Then there is HTML5, which on its own is not much, but partnered with CSS3 and Javascript can be a powerful tool.  One of the new additions to HTML5 is the “canvas” element which allows the website to animate charts and graphs much like Flash.  Used with Javascript, HTML5 can create extensive user interfaces with superior stability because it is run directly in the browser and not a plug-in.  With that being said, HTML5’s features rely solely on the browser.  Latest versions of Firefox, Chrome, and Safari have integrated the HTML5 language but a large fraction of internet users, like in corporate offices, still use older versions of Microsoft’s Internet Explorer which cannot translate HTML5.

The key factor in all this is usability.  Why make something if only half of your audience can see.  Apple’s decision to block Flash on their devices could be the final drop to tip the scales in HTML5’s favor.  So why did the late Apple founder Steve Jobs restrict Flash from his iOS?  Simple, Flash was designed to be used with a mouse.  Rollovers and drop down menus are activated when a cursor is “hovered” over them, something a touch screen and fingers cannot emulate.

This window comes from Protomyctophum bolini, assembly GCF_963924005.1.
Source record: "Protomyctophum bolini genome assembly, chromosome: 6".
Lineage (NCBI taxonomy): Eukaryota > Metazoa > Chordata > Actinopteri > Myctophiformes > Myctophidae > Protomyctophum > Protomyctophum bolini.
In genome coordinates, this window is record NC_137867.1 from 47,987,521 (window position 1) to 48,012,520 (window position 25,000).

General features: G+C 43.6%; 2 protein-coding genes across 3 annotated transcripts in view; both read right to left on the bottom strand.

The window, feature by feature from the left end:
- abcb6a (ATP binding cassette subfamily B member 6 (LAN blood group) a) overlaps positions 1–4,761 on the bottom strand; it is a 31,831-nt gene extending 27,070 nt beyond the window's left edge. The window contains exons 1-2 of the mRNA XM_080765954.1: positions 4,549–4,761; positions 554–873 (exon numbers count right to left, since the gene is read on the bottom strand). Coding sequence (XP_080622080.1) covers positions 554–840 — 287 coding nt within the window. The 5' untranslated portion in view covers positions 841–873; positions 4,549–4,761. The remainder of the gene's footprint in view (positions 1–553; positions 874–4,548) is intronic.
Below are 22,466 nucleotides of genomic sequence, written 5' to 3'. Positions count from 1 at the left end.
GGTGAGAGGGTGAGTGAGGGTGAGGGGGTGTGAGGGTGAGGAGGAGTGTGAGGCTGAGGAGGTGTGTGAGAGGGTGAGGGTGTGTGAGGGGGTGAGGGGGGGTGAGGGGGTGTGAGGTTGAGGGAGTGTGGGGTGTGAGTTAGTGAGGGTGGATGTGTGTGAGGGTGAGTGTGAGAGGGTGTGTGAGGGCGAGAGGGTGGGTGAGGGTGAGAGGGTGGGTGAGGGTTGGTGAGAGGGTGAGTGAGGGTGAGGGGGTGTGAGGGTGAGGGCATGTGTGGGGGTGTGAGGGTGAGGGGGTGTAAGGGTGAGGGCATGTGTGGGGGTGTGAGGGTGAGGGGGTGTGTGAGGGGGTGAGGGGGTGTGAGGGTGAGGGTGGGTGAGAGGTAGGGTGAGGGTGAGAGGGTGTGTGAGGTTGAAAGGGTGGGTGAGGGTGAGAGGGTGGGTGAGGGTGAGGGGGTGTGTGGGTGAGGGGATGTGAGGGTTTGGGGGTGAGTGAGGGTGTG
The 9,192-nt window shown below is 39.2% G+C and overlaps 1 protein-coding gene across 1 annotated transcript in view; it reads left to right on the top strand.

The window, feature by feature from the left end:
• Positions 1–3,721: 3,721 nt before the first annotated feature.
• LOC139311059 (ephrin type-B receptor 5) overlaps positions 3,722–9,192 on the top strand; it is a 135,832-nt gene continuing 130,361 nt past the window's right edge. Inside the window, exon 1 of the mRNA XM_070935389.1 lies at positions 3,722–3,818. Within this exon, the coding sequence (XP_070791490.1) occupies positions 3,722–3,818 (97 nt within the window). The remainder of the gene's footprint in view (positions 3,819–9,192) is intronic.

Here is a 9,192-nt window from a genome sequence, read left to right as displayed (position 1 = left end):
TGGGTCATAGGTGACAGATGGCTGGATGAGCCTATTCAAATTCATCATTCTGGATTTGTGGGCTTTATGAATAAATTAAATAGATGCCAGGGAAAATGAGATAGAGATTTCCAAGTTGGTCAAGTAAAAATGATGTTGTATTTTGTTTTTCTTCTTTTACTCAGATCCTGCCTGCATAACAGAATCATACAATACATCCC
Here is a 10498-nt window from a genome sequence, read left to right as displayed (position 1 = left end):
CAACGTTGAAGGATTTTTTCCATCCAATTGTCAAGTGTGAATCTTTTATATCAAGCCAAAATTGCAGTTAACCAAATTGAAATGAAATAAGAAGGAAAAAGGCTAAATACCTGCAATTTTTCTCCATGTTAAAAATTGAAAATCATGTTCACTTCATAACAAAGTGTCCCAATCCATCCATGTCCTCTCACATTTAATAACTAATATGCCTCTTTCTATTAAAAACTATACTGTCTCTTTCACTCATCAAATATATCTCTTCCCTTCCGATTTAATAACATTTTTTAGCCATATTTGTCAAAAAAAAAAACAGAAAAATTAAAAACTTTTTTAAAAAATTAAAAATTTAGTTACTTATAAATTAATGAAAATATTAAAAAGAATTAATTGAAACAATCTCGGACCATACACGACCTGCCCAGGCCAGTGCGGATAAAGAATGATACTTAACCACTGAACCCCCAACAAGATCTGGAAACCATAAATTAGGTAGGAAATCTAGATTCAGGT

Now where does that leave us, the users?  In a rapidly evolving technological world information is shared instantly, movies fit in our pocket, and your phone is your wallet.  Gone are the days of waiting for a fax or even a one computer home.  Children learn the alphabet on a tablet and are texting by grade school.  We like to surf while we walk, and we grew to hate the word “buffering”.  So in the web foot race HTML5 seems to take the win by a nose, but Flash is not forgotten.  It will still have a purpose in multimedia, games and also as a learning tool for the educational and corporate worlds.  If you spend enough time on the web chances are you’ll run into some Flash, that is if you’re not using an iPad.

Posted in Mobile Web Design, Web Design | Tagged , , , | Leave a comment